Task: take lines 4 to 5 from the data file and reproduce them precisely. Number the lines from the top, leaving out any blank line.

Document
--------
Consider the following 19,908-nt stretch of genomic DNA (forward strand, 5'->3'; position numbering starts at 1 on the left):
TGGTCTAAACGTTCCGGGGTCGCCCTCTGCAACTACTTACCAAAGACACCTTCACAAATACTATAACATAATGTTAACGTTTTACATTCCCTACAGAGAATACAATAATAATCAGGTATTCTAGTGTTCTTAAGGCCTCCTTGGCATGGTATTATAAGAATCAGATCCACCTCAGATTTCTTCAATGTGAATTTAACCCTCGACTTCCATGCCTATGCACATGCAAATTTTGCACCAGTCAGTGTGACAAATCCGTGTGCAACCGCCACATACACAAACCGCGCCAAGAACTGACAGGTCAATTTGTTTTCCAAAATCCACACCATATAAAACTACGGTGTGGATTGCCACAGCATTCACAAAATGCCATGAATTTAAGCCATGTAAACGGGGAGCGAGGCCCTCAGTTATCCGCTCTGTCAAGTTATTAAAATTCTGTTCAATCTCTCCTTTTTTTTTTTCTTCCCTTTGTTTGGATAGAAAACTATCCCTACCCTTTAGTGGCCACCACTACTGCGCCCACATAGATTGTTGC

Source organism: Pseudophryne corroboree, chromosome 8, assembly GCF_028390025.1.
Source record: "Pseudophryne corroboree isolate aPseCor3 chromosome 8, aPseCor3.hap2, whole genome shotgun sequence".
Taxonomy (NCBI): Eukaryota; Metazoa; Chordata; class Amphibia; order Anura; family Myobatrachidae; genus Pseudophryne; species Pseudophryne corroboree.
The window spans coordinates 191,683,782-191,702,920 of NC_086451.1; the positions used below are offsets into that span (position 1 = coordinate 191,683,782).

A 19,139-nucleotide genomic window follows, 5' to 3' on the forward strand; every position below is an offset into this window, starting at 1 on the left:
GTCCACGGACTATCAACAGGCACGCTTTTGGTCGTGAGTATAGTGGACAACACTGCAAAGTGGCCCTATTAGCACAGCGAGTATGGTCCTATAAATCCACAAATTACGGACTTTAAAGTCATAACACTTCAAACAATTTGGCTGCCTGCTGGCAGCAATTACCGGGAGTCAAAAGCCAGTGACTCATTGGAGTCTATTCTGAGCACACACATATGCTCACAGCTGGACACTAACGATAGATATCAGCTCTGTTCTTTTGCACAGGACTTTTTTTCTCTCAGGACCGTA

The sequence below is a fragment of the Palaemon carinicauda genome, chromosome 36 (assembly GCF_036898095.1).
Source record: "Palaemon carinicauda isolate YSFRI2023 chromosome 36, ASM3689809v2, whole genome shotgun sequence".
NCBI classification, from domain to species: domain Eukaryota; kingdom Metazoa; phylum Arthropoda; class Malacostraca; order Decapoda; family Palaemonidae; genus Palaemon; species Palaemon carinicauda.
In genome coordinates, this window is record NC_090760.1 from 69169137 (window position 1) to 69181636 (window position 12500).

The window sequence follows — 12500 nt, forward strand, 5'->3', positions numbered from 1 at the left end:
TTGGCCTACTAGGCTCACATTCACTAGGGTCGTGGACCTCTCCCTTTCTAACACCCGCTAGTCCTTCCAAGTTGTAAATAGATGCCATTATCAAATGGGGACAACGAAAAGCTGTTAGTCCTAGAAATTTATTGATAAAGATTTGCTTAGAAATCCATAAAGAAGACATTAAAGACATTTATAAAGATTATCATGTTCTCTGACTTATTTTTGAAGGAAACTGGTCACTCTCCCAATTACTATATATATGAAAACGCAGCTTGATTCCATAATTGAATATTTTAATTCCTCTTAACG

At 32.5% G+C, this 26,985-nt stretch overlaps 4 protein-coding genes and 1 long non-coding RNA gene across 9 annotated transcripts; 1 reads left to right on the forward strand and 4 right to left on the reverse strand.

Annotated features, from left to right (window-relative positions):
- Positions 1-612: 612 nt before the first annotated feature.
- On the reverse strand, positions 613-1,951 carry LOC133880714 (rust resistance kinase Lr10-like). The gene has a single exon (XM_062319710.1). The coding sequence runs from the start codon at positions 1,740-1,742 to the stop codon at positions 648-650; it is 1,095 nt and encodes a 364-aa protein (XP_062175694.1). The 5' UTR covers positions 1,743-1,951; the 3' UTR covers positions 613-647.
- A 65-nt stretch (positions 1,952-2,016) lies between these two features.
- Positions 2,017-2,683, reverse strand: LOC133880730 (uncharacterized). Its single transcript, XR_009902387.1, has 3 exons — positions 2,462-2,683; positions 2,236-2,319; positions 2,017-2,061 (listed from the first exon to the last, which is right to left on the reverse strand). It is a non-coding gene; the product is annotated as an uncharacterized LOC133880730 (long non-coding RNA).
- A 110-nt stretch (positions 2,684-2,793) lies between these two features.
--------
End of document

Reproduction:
Source record: "Pseudophryne corroboree isolate aPseCor3 chromosome 8, aPseCor3.hap2, whole genome shotgun sequence".
Taxonomy (NCBI): Eukaryota; Metazoa; Chordata; class Amphibia; order Anura; family Myobatrachidae; genus Pseudophryne; species Pseudophryne corroboree.